We couldn’t ever recommend admitting liability without knowing all of your options. Even if the claimant can prove breach of duty, there may be contributory negligence which is sufficiently significant to offset the imposition of Fixed Recoverable Costs. In specific cases there may be reasons to concede liability in the Portal, even if you have a defence on liability, but deploying ‘admission’ as a blanket strategy is likely to cause problems further down the line (such as by encouraging further claims because you’re seen as a ‘soft touch’ or solicitors intentionally putting potentially higher value claims through the portal to get an early admission

We suggest that you write to the claimant’s solicitor as you approach the Portal deadline, to say that you haven’t been able to carry out an investigation within the timescales because of COVID-19. You will resume the investigation when the Government lifts the lockdown, but in the meantime you expect the claimant to work within the spirit of protocol and not to exit the claim from the Portal.

Many claimant solicitors are likely to be reasonable, because this is a global pandemic which affects all of us and – as claims professionals – we should be working together through this difficult time. We all recognise that seeking to profit from the misfortune of others is not acceptable.

If claimant solicitors are not reasonable, can we argue that the fixed costs should be restricted to Portal costs, given that the non-compliance was demonstrably outside the defendant’s control? As it stands, the authors do not think so. The rules are clear, and we can’t envisage claimants accepting this as a condition of settlement, or courts making this determination. Realistically it would require a rule change of the kind we saw last week under the new Practice Direction 51ZA (allowing for parties to agree extensions up to 56 days). Similarly, as we reported last week, there has been a voluntary extension to the Personal Injury Pre-Action Protocol entered into by the Association of British Insurers and a number of high profile solicitors representing claimants.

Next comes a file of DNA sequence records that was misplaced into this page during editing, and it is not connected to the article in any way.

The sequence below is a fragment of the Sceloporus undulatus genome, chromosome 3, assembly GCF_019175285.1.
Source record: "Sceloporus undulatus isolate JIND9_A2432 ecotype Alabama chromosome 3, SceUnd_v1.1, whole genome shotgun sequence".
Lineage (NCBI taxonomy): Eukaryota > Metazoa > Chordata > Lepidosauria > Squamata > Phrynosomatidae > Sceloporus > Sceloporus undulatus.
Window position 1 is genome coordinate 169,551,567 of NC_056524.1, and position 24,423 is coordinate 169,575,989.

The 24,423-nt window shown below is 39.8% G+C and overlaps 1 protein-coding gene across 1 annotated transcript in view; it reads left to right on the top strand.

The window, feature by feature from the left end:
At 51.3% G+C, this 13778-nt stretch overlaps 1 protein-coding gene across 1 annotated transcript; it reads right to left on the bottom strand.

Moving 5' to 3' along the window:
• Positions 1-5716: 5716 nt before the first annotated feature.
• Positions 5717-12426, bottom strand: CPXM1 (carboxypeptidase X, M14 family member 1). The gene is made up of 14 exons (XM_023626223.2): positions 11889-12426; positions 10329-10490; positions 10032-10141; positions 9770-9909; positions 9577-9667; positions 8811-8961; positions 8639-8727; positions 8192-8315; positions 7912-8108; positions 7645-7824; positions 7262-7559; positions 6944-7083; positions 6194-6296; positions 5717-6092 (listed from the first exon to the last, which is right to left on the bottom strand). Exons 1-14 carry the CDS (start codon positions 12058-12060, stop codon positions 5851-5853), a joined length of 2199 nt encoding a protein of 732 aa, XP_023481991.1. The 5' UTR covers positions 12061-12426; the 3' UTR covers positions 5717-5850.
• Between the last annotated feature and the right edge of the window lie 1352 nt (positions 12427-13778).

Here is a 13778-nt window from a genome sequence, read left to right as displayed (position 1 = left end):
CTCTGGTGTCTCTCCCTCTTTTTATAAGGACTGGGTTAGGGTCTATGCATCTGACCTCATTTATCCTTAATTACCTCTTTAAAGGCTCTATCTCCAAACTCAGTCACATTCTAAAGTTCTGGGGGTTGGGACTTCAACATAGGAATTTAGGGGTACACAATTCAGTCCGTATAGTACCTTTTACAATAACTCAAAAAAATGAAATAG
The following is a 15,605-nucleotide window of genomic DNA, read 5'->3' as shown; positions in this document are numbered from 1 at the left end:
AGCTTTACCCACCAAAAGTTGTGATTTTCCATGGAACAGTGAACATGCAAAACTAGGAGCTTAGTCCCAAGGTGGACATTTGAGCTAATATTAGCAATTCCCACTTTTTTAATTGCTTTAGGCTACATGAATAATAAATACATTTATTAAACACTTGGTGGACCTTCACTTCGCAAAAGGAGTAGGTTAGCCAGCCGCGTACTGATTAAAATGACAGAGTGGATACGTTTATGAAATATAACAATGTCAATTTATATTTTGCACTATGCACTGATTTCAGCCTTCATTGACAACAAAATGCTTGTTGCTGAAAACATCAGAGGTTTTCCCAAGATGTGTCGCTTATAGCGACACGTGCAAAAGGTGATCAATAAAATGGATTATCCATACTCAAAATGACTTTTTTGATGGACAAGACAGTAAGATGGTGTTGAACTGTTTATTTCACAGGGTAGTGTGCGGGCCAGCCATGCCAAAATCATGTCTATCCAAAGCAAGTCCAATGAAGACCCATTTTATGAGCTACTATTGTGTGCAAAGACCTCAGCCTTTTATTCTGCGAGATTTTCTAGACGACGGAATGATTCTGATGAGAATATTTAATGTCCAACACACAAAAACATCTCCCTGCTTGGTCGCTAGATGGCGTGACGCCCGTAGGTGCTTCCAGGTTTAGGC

In conclusion, unless and until there is a rule change the authors consider that all parties are stuck with the Portal rules as they currently stand. It would be an opportune moment to publicise this injustice and to seek to bring it to the attention of the Civil Procedure Rules Committee and/or the Bar Council and/or the Ministry of Justice. Sharing this article might be a good start….

About the authors

Richard Collier was called to the Bar in 2016. Before that, he had worked as a Judicial Assistant to Lord Justice Jackson in the Court of Appeal. In the short time he has been practising he has accumulated a wealth of experience in personal injury claims generally, with a particular emphasis on cross border and other travel related disputes.

Matthew Ford has led BLM’s travel team, which consists of over 30 lawyers across 6 offices, since 2006.

BLM advises numerous leading tour operators, insurers and brokers on various travel issues, including claims, regulatory and risk management solutions.

 

 

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Disclaimer: This document does not present a complete or comprehensive statement of the law, nor does it constitute legal advice. It is intended only to highlight issues that may be of interest to customers of BLM. Specialist legal advice should always be sought in any particular case.

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Matthew Ford

Matthew Ford